The Passive Cycle Isolation System (PCIS) evolved from the lessons learned from EVIS. PCIS hardware worked by allowing the ergometer to free-float using low force isolators connected to the Orbiter.
PCIS consisted of four isolators that were installed between the CE mounting frame and the Orbiter floor. The isolators were of a much simpler construction than the EVIS isolators used previously. Each isolator was composed of wire rope wound into several loops to form a sphere of about five inches in diameter. During exercise, the isolators responded independently to the motion of the crewmember, allowing the system to rock back and forth. Each isolator experienced the full spectrum of disturbances, including torque, translation, compression, and extension forces. The restoring force produced by the isolator was a function of the stiffness of the wire loops comprising the sphere. The wire ropes essentially functioned as both springs and dampers, isolating the motion of the ergometer and acting as energy absorbers by bleeding off a small amount of energy.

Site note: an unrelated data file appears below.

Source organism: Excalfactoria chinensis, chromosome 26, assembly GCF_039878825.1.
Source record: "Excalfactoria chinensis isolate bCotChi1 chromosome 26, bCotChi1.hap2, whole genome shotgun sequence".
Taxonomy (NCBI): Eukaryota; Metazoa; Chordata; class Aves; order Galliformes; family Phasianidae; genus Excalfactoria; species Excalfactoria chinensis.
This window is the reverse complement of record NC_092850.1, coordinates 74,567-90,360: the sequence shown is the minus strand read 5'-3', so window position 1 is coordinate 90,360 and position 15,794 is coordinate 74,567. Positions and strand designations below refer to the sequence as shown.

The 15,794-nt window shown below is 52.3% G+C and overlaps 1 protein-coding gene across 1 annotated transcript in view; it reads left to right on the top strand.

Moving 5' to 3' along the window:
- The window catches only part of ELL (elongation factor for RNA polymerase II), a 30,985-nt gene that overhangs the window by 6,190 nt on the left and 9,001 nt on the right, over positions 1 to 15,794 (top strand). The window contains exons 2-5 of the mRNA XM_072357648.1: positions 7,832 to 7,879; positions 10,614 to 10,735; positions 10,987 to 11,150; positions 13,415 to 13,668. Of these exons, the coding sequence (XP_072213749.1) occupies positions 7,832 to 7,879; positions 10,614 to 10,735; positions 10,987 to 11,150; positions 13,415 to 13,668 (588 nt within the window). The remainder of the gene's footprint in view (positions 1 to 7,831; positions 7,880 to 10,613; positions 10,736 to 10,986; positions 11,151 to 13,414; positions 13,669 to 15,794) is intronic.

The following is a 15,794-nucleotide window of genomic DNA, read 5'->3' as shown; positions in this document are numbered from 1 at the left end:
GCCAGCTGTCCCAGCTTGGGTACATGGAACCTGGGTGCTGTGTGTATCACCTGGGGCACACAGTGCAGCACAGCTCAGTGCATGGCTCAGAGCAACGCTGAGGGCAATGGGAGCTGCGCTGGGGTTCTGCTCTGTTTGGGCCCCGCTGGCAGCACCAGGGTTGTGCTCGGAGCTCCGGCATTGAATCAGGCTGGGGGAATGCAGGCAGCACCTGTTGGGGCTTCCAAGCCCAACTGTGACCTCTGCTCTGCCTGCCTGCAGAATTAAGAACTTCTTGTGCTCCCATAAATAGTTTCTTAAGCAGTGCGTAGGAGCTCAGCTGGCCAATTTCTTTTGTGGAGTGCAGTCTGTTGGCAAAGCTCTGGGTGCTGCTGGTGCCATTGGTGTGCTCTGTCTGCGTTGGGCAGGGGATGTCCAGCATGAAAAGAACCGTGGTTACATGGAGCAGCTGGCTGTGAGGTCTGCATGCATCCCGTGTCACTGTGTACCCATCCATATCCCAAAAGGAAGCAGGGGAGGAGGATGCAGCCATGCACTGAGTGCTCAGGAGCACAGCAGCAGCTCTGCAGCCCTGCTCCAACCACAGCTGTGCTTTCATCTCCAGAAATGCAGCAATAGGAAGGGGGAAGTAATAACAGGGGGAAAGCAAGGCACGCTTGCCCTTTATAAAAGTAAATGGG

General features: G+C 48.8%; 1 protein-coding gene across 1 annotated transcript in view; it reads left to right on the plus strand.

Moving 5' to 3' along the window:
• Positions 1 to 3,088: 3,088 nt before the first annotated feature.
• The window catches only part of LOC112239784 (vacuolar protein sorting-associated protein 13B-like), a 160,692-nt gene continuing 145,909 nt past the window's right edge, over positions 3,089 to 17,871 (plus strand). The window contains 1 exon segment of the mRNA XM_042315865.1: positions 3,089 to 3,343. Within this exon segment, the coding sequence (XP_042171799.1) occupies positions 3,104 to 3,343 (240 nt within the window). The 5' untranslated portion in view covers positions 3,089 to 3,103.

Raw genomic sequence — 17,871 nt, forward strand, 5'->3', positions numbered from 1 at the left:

The PCIS was first flown through DTO 682 on STS-62 in February, 1994. Although the isolators performed as expected to reduce loads transmitted to the spacecraft, it was also seen that additional stabilization was required for effective exercise.